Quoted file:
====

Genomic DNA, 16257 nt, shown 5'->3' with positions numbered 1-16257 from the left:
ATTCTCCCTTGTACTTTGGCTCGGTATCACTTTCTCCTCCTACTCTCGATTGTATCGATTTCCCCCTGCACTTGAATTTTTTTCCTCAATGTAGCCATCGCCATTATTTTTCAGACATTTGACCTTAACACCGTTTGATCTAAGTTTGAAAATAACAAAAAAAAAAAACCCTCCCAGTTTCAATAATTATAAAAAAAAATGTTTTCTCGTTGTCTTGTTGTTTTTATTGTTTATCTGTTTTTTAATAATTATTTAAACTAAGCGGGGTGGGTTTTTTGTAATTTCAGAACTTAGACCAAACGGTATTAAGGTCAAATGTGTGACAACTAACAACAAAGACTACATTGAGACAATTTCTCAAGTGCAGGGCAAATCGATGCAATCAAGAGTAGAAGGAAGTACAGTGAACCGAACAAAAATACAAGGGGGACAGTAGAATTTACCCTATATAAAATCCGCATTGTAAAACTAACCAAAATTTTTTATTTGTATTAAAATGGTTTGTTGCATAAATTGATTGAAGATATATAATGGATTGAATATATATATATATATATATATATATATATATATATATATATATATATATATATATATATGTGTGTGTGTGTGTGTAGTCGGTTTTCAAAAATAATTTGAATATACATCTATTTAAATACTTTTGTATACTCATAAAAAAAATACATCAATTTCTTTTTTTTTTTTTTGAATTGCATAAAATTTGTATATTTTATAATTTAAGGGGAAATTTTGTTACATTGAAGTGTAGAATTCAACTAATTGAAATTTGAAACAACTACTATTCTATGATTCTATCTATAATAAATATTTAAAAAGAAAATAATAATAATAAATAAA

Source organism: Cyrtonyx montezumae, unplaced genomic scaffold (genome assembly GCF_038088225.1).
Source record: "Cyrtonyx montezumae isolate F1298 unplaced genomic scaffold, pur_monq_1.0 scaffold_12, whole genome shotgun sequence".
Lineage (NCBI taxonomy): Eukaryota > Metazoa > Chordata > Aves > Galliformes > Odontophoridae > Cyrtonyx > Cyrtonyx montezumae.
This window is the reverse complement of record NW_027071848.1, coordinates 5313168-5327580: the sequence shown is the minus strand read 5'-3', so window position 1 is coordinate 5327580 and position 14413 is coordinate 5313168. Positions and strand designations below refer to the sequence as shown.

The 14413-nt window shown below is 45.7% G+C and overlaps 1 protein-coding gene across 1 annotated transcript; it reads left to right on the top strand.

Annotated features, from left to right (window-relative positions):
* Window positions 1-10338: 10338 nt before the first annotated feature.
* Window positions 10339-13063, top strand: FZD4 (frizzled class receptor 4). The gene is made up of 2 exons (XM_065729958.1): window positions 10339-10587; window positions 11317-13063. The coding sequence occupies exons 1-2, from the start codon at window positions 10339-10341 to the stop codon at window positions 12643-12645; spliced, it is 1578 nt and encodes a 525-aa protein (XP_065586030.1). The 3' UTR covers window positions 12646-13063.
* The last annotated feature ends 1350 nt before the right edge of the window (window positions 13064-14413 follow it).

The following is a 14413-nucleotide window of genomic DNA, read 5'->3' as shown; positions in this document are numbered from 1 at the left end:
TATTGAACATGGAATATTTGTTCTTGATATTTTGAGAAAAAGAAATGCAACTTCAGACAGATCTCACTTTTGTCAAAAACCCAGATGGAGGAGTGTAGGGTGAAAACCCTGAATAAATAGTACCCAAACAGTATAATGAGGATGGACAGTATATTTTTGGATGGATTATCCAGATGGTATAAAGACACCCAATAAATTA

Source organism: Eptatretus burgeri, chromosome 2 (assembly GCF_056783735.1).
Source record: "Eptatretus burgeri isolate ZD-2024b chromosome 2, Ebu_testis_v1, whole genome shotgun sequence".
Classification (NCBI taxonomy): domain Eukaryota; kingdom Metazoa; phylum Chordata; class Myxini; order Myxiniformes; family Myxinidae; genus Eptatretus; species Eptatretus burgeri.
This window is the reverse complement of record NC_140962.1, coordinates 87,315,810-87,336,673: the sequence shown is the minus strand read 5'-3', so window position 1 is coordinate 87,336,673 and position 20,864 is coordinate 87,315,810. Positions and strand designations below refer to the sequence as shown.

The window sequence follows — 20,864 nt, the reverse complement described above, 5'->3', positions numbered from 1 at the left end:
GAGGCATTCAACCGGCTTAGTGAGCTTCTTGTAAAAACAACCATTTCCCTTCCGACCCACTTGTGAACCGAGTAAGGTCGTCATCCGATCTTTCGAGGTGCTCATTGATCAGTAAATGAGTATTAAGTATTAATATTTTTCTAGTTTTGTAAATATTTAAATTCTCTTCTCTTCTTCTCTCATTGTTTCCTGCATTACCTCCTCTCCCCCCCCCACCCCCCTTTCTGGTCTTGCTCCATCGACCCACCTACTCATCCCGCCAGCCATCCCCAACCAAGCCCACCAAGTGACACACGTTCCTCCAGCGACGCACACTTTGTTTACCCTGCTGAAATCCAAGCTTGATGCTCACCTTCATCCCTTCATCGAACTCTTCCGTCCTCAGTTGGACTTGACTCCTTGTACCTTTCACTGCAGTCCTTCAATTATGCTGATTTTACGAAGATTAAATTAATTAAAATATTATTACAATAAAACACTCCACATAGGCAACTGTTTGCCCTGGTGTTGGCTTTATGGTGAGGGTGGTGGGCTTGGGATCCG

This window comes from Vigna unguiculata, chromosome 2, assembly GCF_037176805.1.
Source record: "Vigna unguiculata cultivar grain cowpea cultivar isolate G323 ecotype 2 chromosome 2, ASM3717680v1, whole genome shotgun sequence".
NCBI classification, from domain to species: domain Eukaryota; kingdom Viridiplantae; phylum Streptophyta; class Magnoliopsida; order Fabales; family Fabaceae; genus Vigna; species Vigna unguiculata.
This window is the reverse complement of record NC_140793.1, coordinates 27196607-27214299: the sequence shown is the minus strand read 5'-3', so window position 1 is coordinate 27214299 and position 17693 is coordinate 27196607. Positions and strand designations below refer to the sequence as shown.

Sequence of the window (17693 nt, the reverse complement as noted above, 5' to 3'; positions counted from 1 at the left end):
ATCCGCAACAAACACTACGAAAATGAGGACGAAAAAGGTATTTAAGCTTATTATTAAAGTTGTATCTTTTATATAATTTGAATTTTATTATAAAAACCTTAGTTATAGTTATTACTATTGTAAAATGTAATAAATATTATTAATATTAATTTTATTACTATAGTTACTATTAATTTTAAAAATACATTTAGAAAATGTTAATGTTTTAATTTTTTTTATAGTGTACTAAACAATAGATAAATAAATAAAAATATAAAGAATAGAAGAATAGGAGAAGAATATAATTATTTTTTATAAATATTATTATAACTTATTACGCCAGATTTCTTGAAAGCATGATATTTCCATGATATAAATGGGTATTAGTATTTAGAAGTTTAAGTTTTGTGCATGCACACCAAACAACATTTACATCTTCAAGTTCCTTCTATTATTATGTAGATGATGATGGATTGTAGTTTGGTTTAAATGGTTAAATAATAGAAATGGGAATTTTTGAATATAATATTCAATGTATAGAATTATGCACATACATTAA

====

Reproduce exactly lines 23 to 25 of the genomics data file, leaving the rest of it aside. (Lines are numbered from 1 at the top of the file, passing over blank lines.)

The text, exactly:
This window is the reverse complement of record NC_140793.1, coordinates 27196607-27214299: the sequence shown is the minus strand read 5'-3', so window position 1 is coordinate 27214299 and position 17693 is coordinate 27196607. Positions and strand designations below refer to the sequence as shown.

Sequence of the window (17693 nt, the reverse complement as noted above, 5' to 3'; positions counted from 1 at the left end):
ATCCGCAACAAACACTACGAAAATGAGGACGAAAAAGGTATTTAAGCTTATTATTAAAGTTGTATCTTTTATATAATTTGAATTTTATTATAAAAACCTTAGTTATAGTTATTACTATTGTAAAATGTAATAAATATTATTAATATTAATTTTATTACTATAGTTACTATTAATTTTAAAAATACATTTAGAAAATGTTAATGTTTTAATTTTTTTTATAGTGTACTAAACAATAGATAAATAAATAAAAATATAAAGAATAGAAGAATAGGAGAAGAATATAATTATTTTTTATAAATATTATTATAACTTATTACGCCAGATTTCTTGAAAGCATGATATTTCCATGATATAAATGGGTATTAGTATTTAGAAGTTTAAGTTTTGTGCATGCACACCAAACAACATTTACATCTTCAAGTTCCTTCTATTATTATGTAGATGATGATGGATTGTAGTTTGGTTTAAATGGTTAAATAATAGAAATGGGAATTTTTGAATATAATATTCAATGTATAGAATTATGCACATACATTAA